Monthly Archives: November 2021

Currents 046: Henry Elkus & Sam Feinburg on Solving Societal Problems

Jim talks with Henry Elkus and Sam Feinburg, founders of the global problem solving organization Helena. They discuss how Helena identifies society’s big problems, the group’s origin story, how they attracted a large membership of people who are first-class in their domains, facilitating The Covid Network to quantitatively prioritize supply distribution, creating the Shield Project to address dire vulnerabilities in the electrical grid, Energy Vault’s method of gravity energy storage, over-siloing of issue areas & problem-solving modalities, why it’s important to proliferate both social & hard technologies, and much more.

Henry Elkus is Founder and CEO of Helena. He cares immensely about creating systems that can be leveraged to enact global, scalable, and systemic change. Henry dropped out of Yale in his second year to lead Helena full time.

Sam Feinburg is the Chief Operating Officer and Executive Director of Helena. He cares deeply about building a fairer and stronger civilization for all in the presence of growing catastrophic and existential risks.

EP148 Antonio Damasio on Feeling and Knowing

Jim has a wide-ranging talk with neuroscientist Antonio Damasio about his latest book, Feeling & Knowing: Making Minds Conscious. They discuss the importance of separating intelligence from the nervous system, feeling as the inaugural event of consciousness, distinguishing consciousness from mind, the permeability of intellectual & affective processes, debunking William James’s “stream of consciousness” metaphor, interoception, proprioception, & exteroception, how anesthesia works, attention as the cursor of consciousness, introducing vulnerability into AI, and much more.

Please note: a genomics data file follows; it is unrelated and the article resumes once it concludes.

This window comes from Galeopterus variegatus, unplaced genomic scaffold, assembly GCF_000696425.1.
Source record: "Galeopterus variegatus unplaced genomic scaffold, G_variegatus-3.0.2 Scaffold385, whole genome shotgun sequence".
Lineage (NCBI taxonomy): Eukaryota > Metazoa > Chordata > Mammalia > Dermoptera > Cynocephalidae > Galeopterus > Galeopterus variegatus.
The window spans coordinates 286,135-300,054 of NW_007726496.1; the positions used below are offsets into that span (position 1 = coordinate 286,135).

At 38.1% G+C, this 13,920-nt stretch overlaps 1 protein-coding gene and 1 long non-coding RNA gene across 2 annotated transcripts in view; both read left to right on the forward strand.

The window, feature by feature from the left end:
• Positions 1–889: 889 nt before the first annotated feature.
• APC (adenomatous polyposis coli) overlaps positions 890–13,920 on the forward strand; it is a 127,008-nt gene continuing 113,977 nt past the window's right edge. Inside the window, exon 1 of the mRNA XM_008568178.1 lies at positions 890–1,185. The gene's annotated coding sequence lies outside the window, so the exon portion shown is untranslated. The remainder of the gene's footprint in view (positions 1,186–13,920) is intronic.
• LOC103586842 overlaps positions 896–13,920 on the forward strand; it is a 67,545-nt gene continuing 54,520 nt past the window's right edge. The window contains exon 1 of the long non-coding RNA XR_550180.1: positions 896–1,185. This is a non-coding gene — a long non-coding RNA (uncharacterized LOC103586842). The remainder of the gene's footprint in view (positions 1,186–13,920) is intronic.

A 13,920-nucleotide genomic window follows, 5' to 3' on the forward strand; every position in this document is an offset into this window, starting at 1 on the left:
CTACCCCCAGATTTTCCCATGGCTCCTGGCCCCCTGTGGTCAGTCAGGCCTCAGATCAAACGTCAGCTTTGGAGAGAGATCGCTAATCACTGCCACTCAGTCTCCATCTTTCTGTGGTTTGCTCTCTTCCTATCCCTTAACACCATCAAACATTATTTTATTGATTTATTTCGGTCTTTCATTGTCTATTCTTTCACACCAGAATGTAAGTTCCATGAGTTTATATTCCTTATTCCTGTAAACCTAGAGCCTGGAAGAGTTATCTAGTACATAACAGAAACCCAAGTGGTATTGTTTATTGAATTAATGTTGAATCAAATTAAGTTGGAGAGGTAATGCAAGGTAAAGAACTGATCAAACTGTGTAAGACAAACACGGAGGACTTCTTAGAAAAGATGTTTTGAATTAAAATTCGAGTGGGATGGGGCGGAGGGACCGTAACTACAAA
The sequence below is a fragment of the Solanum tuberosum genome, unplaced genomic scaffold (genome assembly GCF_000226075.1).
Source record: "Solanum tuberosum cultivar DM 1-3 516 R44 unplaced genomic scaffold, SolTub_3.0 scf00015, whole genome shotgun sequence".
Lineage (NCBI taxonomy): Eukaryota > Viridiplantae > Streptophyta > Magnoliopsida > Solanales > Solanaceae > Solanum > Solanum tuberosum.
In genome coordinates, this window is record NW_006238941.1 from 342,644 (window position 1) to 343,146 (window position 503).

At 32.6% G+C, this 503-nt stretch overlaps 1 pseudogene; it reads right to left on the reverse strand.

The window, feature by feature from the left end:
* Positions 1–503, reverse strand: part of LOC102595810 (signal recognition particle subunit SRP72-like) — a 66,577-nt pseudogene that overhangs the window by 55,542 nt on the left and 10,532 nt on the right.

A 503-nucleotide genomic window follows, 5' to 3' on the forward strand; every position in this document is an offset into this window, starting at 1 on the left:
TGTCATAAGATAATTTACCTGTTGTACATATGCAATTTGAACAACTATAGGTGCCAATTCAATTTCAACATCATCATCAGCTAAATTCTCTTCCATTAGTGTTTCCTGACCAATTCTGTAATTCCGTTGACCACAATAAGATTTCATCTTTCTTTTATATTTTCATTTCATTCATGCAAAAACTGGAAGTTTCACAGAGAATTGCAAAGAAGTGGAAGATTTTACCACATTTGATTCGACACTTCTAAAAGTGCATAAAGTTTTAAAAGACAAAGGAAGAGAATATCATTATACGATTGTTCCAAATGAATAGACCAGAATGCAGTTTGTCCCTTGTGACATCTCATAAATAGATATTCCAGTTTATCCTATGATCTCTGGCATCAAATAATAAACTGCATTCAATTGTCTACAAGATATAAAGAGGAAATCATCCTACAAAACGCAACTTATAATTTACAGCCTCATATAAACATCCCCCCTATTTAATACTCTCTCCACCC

Antonio Damasio is Dornsife Professor of Neuroscience, Psychology and Philosophy, and Director of the Brain and Creativity Institute at the University of Southern California in Los Angeles. Trained as both neurologist and neuroscientist, Damasio has made seminal contributions to the understanding of brain processes underlying emotions, feelings, and consciousness. His work on the role of affect in decision-making has made a major impact in neuroscience, psychology, and philosophy. He is the author of several hundred scientific articles and is one of the most eminent psychologists of the modern era (see Damasio, A. Feelings and Decisions. In: R. Sternberg, S. Fiske, D. Foss (Eds.), Scientists Making a Difference: One Hundred Eminent Behavioral and Brain Scientists Talk about Their Most Important Contributions, 2016). He is one of the most cited scientists worldwide.

EP147 John Vervaeke Part 5: Awakening from the Meaning Crisis

John Vervaeke joins Jim for the final episode of a five-part series examining the ideas put forward in Vervaeke’s popular YouTube series, Awakening from the Meaning Crisis. They discuss relevance’s lack of essence, sacredness as inexhaustibility, separating cognitive indispensability from metaphysical necessity, religio & the perennial problems, whether Enlightenment++ principles can offer a place to stand, the need for new symbols of self-transcendence, reverse-engineering Enlightenment, mindfulness practices as serious play, the “religion of no religion,” signal detection theory, a “collective dynamic Socrates,” rationality’s malleability, active open-mindedness, and much more.